London: Facebook profiles can be ten times more effective at predicting health problems than looking at where people live, scientists say. Alex Kogan, a social psychologist, and his colleagues at the University of Cambridge suggest Facebook may be a better tool for tracking health issues than geography.
The researchers claim to have built an algorithm that can 'learn' Facebook users' political preferences, health risks and levels of happiness.The algorithm analyses users' likes, interactions and friendship groups to arrive at its conclusions, 'The Times' reported.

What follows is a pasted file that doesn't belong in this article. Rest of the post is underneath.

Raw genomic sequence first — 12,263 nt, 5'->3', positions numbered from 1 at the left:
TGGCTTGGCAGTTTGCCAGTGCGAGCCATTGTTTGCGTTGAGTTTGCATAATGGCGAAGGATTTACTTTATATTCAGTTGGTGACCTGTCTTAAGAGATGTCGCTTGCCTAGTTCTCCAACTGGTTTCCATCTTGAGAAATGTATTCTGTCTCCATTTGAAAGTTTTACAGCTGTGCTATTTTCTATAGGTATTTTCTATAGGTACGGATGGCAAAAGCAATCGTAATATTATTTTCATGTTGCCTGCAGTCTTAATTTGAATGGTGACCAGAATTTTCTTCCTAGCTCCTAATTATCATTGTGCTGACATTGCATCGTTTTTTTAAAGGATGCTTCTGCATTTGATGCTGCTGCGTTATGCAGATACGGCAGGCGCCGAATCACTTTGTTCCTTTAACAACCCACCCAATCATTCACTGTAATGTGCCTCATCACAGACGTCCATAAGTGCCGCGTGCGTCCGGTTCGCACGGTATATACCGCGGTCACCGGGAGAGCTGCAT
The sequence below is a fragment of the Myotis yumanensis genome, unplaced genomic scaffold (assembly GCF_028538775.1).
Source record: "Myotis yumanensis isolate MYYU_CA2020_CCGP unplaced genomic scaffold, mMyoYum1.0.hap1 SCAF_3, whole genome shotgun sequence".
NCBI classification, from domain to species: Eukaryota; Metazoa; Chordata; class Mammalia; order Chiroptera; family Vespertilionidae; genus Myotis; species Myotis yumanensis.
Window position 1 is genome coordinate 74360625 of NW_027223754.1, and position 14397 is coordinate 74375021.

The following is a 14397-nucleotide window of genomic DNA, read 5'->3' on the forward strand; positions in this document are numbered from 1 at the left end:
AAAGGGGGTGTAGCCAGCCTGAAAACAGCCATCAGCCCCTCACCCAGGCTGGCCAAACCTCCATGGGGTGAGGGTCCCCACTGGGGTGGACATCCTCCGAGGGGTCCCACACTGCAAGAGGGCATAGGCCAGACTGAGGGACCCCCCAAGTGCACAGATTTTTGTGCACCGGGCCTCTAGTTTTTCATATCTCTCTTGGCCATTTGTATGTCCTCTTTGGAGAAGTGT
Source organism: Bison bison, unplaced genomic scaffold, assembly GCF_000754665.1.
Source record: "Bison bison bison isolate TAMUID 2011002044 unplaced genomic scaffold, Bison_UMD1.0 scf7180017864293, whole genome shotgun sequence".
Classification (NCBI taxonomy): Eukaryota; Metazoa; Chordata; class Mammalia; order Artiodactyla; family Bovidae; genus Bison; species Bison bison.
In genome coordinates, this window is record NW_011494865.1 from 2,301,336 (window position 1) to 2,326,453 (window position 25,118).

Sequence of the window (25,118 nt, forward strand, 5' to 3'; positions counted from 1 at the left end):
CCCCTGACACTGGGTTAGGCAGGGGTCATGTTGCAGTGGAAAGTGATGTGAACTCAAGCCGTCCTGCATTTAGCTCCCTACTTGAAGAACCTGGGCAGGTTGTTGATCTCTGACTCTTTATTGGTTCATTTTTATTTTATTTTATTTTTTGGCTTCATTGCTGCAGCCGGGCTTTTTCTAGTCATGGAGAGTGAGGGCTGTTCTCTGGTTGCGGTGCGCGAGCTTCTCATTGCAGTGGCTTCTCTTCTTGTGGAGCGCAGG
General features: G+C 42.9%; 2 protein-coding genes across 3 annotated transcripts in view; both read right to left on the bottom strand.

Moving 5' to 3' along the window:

Most of the work is done by a computer that is fed large-scale survey responses and then crunches people's profiles to work out, for example, whether retweeting the Pope's Latin Twitter account makes you more or less likely to vote for Mitt Romney or liking 'OMG These Monkey Videos Will Make You Weep!' on Facebook suggests you are a smoker.
Using the algorithm, researchers found links between users' Facebook friends and health problems.They found strong links between users' Facebook friends and their tendencies to smoke and drink, and have diabetes, high cholesterol and high blood pressure.
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